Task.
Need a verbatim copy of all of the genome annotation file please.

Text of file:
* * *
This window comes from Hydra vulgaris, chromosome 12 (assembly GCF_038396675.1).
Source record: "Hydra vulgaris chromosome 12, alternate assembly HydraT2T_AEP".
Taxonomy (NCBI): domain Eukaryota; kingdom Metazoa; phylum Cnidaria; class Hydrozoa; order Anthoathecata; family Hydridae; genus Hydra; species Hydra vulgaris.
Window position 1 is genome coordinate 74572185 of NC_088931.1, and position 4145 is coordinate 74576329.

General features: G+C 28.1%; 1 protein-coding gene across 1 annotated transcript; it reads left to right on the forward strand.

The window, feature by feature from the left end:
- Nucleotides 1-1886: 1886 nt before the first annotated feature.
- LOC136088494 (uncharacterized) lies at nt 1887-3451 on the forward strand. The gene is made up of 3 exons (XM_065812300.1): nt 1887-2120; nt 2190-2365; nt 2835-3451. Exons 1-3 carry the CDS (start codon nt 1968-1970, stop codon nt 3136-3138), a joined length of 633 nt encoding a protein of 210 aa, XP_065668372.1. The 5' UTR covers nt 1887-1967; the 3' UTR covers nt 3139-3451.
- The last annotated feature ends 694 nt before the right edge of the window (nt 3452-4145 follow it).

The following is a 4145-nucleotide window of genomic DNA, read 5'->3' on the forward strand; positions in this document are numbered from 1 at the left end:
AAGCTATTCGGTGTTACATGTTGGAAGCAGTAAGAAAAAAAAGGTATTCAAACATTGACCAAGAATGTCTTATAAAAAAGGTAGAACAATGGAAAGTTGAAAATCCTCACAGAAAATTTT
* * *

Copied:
This window comes from Hydra vulgaris, chromosome 12 (assembly GCF_038396675.1).
Source record: "Hydra vulgaris chromosome 12, alternate assembly HydraT2T_AEP".
Taxonomy (NCBI): domain Eukaryota; kingdom Metazoa; phylum Cnidaria; class Hydrozoa; order Anthoathecata; family Hydridae; genus Hydra; species Hydra vulgaris.
Window position 1 is genome coordinate 74572185 of NC_088931.1, and position 4145 is coordinate 74576329.

General features: G+C 28.1%; 1 protein-coding gene across 1 annotated transcript; it reads left to right on the forward strand.

The window, feature by feature from the left end:
- Nucleotides 1-1886: 1886 nt before the first annotated feature.
- LOC136088494 (uncharacterized) lies at nt 1887-3451 on the forward strand. The gene is made up of 3 exons (XM_065812300.1): nt 1887-2120; nt 2190-2365; nt 2835-3451. Exons 1-3 carry the CDS (start codon nt 1968-1970, stop codon nt 3136-3138), a joined length of 633 nt encoding a protein of 210 aa, XP_065668372.1. The 5' UTR covers nt 1887-1967; the 3' UTR covers nt 3139-3451.
- The last annotated feature ends 694 nt before the right edge of the window (nt 3452-4145 follow it).

The following is a 4145-nucleotide window of genomic DNA, read 5'->3' on the forward strand; positions in this document are numbered from 1 at the left end:
AAGCTATTCGGTGTTACATGTTGGAAGCAGTAAGAAAAAAAAGGTATTCAAACATTGACCAAGAATGTCTTATAAAAAAGGTAGAACAATGGAAAGTTGAAAATCCTCACAGAAAATTTT